HMRC introduced IR35 (or the ‘Off-Payroll Working Rules’) in 2000 to fight back against what it calls ‘disguised employment’. The IR35 legislation is designed to determine whether a Contractor is genuine rather than a ‘Disguised Employee’, for tax purposes.
IR35 legislation ensures that a “Disguised Employee” will be deemed ‘Inside IR35’ and will pay the same Tax and National Insurance contributions as an equivalent Employee.
To be deemed ‘Outside IR35’ means satisfying complex HMRC criteria to prove operation as a genuine business, and therefore operating outside of the IR35 rules.
What is changing?
Off-Payroll reform brings IR35 legislation in the private sector in line with the public sector. The Contractor shall no longer be responsible for assessing status and neither will the Contractor be responsible for the Tax due to HMRC.
Instead, new legislation (as per Chapter 10 ITEPA 2003) transfers the responsibility of assessing status from the Contractor to the Medium or Large Size End Client (size defined as per the Companies Act 2006 s382).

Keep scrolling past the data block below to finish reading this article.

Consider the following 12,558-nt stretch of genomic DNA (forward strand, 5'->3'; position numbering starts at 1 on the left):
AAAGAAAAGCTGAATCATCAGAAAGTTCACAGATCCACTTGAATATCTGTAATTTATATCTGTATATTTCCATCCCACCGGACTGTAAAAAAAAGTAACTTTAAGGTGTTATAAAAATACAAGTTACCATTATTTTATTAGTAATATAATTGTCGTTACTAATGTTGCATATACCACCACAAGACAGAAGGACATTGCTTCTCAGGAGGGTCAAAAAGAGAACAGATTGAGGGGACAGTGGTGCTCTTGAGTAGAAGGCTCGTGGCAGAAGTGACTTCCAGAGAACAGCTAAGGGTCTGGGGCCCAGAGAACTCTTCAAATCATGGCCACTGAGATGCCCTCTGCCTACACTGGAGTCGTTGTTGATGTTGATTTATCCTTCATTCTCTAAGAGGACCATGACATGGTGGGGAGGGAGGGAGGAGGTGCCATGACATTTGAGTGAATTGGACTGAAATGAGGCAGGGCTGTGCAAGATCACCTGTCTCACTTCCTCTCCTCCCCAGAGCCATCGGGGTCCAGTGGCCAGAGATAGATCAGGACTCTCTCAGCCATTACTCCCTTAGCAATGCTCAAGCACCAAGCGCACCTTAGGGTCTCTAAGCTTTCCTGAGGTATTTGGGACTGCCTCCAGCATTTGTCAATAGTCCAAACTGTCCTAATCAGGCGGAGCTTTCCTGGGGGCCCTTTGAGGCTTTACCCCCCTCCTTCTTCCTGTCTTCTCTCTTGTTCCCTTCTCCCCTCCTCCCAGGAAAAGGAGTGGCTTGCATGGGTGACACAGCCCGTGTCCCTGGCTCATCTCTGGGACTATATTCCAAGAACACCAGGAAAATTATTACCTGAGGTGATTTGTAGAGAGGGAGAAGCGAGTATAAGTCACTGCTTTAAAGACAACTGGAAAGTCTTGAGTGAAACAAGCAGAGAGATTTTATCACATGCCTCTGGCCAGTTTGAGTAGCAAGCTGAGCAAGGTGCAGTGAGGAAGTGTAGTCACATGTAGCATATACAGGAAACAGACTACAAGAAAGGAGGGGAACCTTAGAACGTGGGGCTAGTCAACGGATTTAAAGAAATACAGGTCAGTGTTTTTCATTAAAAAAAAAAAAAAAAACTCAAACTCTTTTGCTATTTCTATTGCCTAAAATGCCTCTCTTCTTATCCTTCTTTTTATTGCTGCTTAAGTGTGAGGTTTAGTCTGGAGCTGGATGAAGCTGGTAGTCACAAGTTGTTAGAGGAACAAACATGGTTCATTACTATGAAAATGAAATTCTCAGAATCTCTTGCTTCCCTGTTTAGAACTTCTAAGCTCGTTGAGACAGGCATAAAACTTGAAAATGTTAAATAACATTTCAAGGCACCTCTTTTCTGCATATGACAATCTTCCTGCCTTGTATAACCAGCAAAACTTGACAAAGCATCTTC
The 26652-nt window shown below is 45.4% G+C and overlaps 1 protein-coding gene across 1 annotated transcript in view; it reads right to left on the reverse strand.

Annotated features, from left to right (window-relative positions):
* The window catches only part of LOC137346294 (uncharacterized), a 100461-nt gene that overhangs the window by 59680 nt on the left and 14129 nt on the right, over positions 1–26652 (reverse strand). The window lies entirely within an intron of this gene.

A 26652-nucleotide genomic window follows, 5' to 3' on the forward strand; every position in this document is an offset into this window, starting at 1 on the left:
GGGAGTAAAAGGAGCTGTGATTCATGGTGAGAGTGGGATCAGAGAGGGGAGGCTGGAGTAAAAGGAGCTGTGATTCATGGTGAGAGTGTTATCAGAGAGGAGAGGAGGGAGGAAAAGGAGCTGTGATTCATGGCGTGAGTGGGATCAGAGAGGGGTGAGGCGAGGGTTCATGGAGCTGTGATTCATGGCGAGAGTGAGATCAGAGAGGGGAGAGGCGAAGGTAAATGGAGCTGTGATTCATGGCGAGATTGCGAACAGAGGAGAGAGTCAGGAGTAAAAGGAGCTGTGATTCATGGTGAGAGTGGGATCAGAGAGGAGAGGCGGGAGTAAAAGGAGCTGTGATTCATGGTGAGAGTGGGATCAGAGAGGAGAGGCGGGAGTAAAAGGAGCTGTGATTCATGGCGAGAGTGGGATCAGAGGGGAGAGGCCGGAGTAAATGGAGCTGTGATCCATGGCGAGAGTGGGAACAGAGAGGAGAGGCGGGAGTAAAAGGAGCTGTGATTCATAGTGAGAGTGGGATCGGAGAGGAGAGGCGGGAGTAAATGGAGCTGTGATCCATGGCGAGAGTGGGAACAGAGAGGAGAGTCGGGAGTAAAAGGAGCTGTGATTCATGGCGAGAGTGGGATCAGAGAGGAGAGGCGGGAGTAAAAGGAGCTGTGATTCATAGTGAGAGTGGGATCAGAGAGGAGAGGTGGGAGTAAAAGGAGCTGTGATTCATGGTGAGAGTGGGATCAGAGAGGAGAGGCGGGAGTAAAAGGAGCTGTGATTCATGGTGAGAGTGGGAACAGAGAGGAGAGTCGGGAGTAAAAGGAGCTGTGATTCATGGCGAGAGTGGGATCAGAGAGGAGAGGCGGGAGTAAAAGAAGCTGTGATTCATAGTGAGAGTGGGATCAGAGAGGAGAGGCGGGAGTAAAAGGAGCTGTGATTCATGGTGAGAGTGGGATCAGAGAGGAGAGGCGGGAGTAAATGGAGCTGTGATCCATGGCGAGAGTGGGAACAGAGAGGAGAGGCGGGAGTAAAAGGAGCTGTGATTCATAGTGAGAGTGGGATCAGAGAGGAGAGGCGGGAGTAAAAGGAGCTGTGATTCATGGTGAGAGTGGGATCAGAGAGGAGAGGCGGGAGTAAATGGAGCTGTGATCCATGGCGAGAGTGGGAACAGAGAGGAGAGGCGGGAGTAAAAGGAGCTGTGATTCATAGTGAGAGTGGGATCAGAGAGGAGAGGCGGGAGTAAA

As well as the responsibility transferring, the tax liability will now rest with the deemed employer (or fee-payer) that is closest to the Contractor’s limited company.
How this affects contracts
- Any payments are be subject to PAYE and NIC and the fee-payer must pay the correct amount of tax and national insurance (NI) – the same as an employee would have been deducted
- If an outside IR35 decision is successfully challenged by HMRC, penalties will apply to cover unpaid tax and NI
- The individual is operating correctly as a limited company and the contractor is responsible for all tax.
Status Determination Statement (SDS)
The end-client must produce a Status Determination Statement (SDS), which shows the decision of an assessment. When providing the completed document, “reasonable care” must be taken.
The SDS is passed down the supply chain through the fee-payer to the contractor. This determines what and how payments are made.